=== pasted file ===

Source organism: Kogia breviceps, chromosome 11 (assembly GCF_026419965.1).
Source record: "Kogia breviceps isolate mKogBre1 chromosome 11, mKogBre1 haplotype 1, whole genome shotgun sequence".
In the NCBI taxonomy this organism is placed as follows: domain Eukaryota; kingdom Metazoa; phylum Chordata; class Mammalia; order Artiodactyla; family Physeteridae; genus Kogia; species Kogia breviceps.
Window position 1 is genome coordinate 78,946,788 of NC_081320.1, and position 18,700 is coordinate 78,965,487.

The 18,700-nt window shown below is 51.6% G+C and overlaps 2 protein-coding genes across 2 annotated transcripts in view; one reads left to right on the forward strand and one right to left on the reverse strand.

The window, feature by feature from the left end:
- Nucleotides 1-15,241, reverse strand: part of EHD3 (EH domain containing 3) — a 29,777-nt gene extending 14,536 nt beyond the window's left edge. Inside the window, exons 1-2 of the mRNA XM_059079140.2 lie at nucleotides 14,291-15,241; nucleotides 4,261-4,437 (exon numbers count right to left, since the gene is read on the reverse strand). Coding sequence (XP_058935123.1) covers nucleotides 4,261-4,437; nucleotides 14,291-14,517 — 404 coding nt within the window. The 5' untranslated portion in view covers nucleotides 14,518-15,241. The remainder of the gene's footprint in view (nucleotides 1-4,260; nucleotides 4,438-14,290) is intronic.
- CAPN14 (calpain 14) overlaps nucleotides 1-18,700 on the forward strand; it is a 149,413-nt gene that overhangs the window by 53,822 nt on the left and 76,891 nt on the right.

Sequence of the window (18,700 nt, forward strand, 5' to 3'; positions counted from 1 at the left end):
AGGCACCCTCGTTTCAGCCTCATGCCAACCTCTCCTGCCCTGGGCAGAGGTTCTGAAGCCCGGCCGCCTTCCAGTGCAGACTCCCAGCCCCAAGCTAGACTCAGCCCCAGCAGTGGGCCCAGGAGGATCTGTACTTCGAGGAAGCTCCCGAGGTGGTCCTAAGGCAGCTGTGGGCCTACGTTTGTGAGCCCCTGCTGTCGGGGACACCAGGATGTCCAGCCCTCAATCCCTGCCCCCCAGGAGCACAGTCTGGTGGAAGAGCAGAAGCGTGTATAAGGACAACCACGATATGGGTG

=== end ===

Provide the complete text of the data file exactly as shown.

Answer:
Source organism: Kogia breviceps, chromosome 11 (assembly GCF_026419965.1).
Source record: "Kogia breviceps isolate mKogBre1 chromosome 11, mKogBre1 haplotype 1, whole genome shotgun sequence".
In the NCBI taxonomy this organism is placed as follows: domain Eukaryota; kingdom Metazoa; phylum Chordata; class Mammalia; order Artiodactyla; family Physeteridae; genus Kogia; species Kogia breviceps.
Window position 1 is genome coordinate 78,946,788 of NC_081320.1, and position 18,700 is coordinate 78,965,487.

The 18,700-nt window shown below is 51.6% G+C and overlaps 2 protein-coding genes across 2 annotated transcripts in view; one reads left to right on the forward strand and one right to left on the reverse strand.

The window, feature by feature from the left end:
- Nucleotides 1-15,241, reverse strand: part of EHD3 (EH domain containing 3) — a 29,777-nt gene extending 14,536 nt beyond the window's left edge. Inside the window, exons 1-2 of the mRNA XM_059079140.2 lie at nucleotides 14,291-15,241; nucleotides 4,261-4,437 (exon numbers count right to left, since the gene is read on the reverse strand). Coding sequence (XP_058935123.1) covers nucleotides 4,261-4,437; nucleotides 14,291-14,517 — 404 coding nt within the window. The 5' untranslated portion in view covers nucleotides 14,518-15,241. The remainder of the gene's footprint in view (nucleotides 1-4,260; nucleotides 4,438-14,290) is intronic.
- CAPN14 (calpain 14) overlaps nucleotides 1-18,700 on the forward strand; it is a 149,413-nt gene that overhangs the window by 53,822 nt on the left and 76,891 nt on the right.

Sequence of the window (18,700 nt, forward strand, 5' to 3'; positions counted from 1 at the left end):
AGGCACCCTCGTTTCAGCCTCATGCCAACCTCTCCTGCCCTGGGCAGAGGTTCTGAAGCCCGGCCGCCTTCCAGTGCAGACTCCCAGCCCCAAGCTAGACTCAGCCCCAGCAGTGGGCCCAGGAGGATCTGTACTTCGAGGAAGCTCCCGAGGTGGTCCTAAGGCAGCTGTGGGCCTACGTTTGTGAGCCCCTGCTGTCGGGGACACCAGGATGTCCAGCCCTCAATCCCTGCCCCCCAGGAGCACAGTCTGGTGGAAGAGCAGAAGCGTGTATAAGGACAACCACGATATGGGTG